A four-member team from Singapore’s Anglo-Chinese School (Independent) is among 157 country teams competing in Washington DC in the first international Robot Olympics for high school students.
The First Global Challenge got an unusual publicity boost when an all-female Afghanistan high school team from Herat was initially refused entry visas by the United States. However, in an about-turn, they received them just days ago after President Donald Trump intervened. “We were so happy we finally got the visas,” 16-year-old Rodaba Noori told The Straits Times.
“We’re so happy to be able to show the talents and abilities of Afghans and to be an example for other girls in Afghanistan.”
The Afghanistan team led the walk-on at the opening ceremony to thunderous cheers.
For many of the students, the competition gave them a chance to travel out of their countries for the first time. For some, like 16-year-old Nepali Rubi Balami from a school in Pharping in a rural area south-west of Kathmandu, and her teammates, it was their first time on a plane.
Opening the competition, organiser Dean Kamen, best known for inventing the self-balancing scooter Segway, emphasised “gracious professionalism”.
“We built First… so we can all win together,” he said. First is an acronym for “For Inspiration and Recognition of Science and Technology” – an organisation founded by Mr Kamen in 1989 which is organising the Robot Olympics under the banner “First Global”.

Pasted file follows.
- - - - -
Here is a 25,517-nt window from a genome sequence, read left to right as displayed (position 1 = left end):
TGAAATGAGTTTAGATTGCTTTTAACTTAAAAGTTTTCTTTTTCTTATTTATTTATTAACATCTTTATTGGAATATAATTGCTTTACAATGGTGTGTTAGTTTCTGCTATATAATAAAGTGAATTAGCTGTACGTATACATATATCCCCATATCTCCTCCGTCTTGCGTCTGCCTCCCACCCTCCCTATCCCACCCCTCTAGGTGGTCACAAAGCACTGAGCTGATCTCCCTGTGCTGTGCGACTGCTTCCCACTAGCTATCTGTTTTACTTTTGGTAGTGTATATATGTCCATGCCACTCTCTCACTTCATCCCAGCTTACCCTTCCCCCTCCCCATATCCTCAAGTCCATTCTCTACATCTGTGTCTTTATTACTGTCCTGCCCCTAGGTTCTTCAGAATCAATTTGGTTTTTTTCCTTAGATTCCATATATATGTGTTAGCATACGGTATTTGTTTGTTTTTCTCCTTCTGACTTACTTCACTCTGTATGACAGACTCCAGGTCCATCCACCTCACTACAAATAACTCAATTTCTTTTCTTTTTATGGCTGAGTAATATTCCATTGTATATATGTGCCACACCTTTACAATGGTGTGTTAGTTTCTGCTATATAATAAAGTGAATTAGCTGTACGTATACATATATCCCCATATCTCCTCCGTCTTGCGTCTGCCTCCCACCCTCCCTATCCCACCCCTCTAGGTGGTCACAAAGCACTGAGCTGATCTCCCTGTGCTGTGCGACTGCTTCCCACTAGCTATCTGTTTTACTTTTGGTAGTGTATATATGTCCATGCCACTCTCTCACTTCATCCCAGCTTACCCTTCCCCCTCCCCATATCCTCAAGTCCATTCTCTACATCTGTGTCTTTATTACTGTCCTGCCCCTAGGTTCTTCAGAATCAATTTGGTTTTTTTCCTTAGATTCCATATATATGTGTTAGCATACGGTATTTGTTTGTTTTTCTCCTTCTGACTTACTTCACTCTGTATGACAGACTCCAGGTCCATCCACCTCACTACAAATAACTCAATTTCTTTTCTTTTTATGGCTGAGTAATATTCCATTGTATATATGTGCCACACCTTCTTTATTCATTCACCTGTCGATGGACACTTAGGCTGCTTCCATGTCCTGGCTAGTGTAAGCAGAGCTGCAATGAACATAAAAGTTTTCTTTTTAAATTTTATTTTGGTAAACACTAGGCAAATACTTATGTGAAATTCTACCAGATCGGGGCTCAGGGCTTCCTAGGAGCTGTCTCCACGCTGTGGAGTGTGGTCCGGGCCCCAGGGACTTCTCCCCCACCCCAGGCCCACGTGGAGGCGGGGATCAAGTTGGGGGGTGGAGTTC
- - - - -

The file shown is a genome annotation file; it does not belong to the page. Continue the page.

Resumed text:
The concept, he said, was to empower bright young minds through science, technology, engineering and mathematics (Stem) to power accelerated economic growth, particularly in developing countries.
Each team works with the exact same robot kit, bought for US$850 (S$1,164) from the organisers, and cannot use anything but the parts in the boxes. The objective: to construct a robot which is capable of gathering, sorting and delivering coloured balls to a set spot.
The competition concludes today. Winners receive a trophy but no monetary prize.
“This is beyond amazing,” Dr Vincent Wilczynski, deputy dean and director of the Centre for Engineering Innovation and Design at Yale, told The Straits Times.
“It symbolises the sense of cooperation that really exists in the world,” said Dr Wilczynski, who is also co-chairman of the executive advisory board of First.
The ACS(I) students started in robotics when they joined the school’s Robotics Club in Secondary 1. Since then, they have participated in national and international (VEX Robotics World Championship) robotics competitions, finishing top in national meets and as finalists in international meets.
The team comprises 17-year-old captain Isaac Lee (strategist and playmaker); 17-year-old Aron Choo (builder and driver), who is chairman-designate of the club; and 15-year-olds Tan Hsien Rong (programmer) and Caven Chia (builder and driver).
Team captain Isaac, who hopes to use his skills to contribute to Singapore’s defence, has competed in Macau and in the US.
“The competitions in the States were a lot bigger, close to 1,000 teams, so this one is smaller, but this is more representative of the world,” he told The Straits Times.
The Singapore team got the package in April and started working on it in May.
“The boys have spent a lot of extra personal time on this,” said ACS(I) maths teacher Kenneth Wee, who is escorting the team.
“Working on robotics means spending most of their waking day – it requires a lot of commitment.”
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